However, eight more jobs reports will follow in the months leading up to Election Day in November, each one an uncertain and potentially dangerous political moment for both President Obama and his Republican rivals.
Any given report could bring news of a slower pace of job growth and an uptick in the national unemployment rate, which is currently 8.3%. Conversely, gains in the labor market could continue to push the unemployment rate down, while boosting confidence in prospects for private sector job creation.
This uncertainty is the catch.
For President Obama, the last two months have supplied better news than expected in job creation numbers. Combined with a drop in the unemployment rate, last month’s jobs report caused Obama’s approval rating to rise and provided raw material for a new sense of optimism from the president and his administration.
Friday morning’s news will certainly encourage more positive rhetoric from the president. “Over the last two years, we’ve created over 3.5 million jobs, just in the private sector,” Mr. Obama said at a fund-raiser in New York last week. “Manufacturing is stronger than it’s been since the 1990s. We’ve now had 10 consecutive quarters of growth.”
The hopeful figures released in last month’s report gave Obama and his allies a potent political weapon. The evidence of economic improvement – even though it remains modest at this point –has deflated the rhetoric of Republican presidential candidates, especially Mitt Romney.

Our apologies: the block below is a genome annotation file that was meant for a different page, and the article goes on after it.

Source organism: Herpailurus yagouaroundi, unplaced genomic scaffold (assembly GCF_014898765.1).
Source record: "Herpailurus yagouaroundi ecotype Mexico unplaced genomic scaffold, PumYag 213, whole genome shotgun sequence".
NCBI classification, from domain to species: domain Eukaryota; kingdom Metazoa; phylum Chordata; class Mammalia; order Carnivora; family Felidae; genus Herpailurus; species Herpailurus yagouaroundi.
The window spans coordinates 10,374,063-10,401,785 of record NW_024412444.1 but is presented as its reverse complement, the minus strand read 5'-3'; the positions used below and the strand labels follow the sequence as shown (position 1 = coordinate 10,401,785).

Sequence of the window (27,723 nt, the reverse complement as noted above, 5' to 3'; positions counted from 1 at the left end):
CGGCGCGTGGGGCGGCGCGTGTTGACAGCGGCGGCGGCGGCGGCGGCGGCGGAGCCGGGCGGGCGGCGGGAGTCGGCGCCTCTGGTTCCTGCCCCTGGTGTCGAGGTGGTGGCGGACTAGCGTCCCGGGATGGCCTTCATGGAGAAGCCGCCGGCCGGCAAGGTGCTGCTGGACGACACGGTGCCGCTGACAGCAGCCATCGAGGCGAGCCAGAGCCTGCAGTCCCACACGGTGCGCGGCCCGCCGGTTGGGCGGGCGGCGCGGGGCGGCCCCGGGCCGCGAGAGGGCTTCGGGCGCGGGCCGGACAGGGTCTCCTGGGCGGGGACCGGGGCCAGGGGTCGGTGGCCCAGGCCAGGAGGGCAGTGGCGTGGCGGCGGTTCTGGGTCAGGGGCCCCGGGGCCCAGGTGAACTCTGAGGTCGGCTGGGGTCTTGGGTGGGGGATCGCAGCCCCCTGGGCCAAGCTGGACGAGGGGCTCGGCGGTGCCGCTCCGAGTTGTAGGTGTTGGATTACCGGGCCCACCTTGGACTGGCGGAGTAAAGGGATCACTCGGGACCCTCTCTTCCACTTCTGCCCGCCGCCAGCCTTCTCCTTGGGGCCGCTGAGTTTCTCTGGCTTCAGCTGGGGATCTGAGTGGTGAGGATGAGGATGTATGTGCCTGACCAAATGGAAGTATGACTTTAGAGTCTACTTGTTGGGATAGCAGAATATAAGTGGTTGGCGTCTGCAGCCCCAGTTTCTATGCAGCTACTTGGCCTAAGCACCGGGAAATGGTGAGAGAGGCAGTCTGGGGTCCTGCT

But just as quickly, a disappointing jobs report could shift political momentum in favor of the Republicans.
Alan B. Krueger, chairman of the White House Council of Economic Advisers, acknowledged this risk in a statement Friday morning.
“The monthly employment and unemployment numbers can be volatile, and employment estimates can be subject to substantial revision,” Mr. Krueger said. “Therefore, as the administration always stresses, it is important not to read too much into any one monthly report; nevertheless, the trend in job market indicators over recent months is an encouraging sign.”
Mr. Romney, who has largely based his campaign platform on claims that he can fix the economy, would benefit from some new ammunition to attack. Obama’s policies. Indications that U.S. growth is sputtering again – which will remain a distinct possibility in the face of rising oil prices and economic uncertainty in Europe – could lend new urgency to Romney’s arguments. It would certainly be injudicious for Romney to be seen as rooting for a slowdown; but if one happens, he will inevitably seize on it.
It is hard to foresee exactly how these trends will affect Washington workers; the state unemployment rate currently stands at 8.6%, as compared to 8.3% nationally. However, the state budget crisis could easily trigger more job loss among government workers.
Unfortunately, Washington residents not only feel the continued squeeze of unemployment, but also face additional struggles within the workplace itself, such as wrongful termination, workplace discrimination, obstacles in collecting workers compensation benefits, and the difficult gauntlet of managing a Labor & Industries Claim (including the need to appeal a rejected L&I claim). Many injured workers do not fully understand their rights, and find themselves taken advantage of when they attend an L&I Independent Medical Exam. If you face any of these issues, please contact an L&I Lawyer or a Seattle Employment Attorney at Emery Reddy today.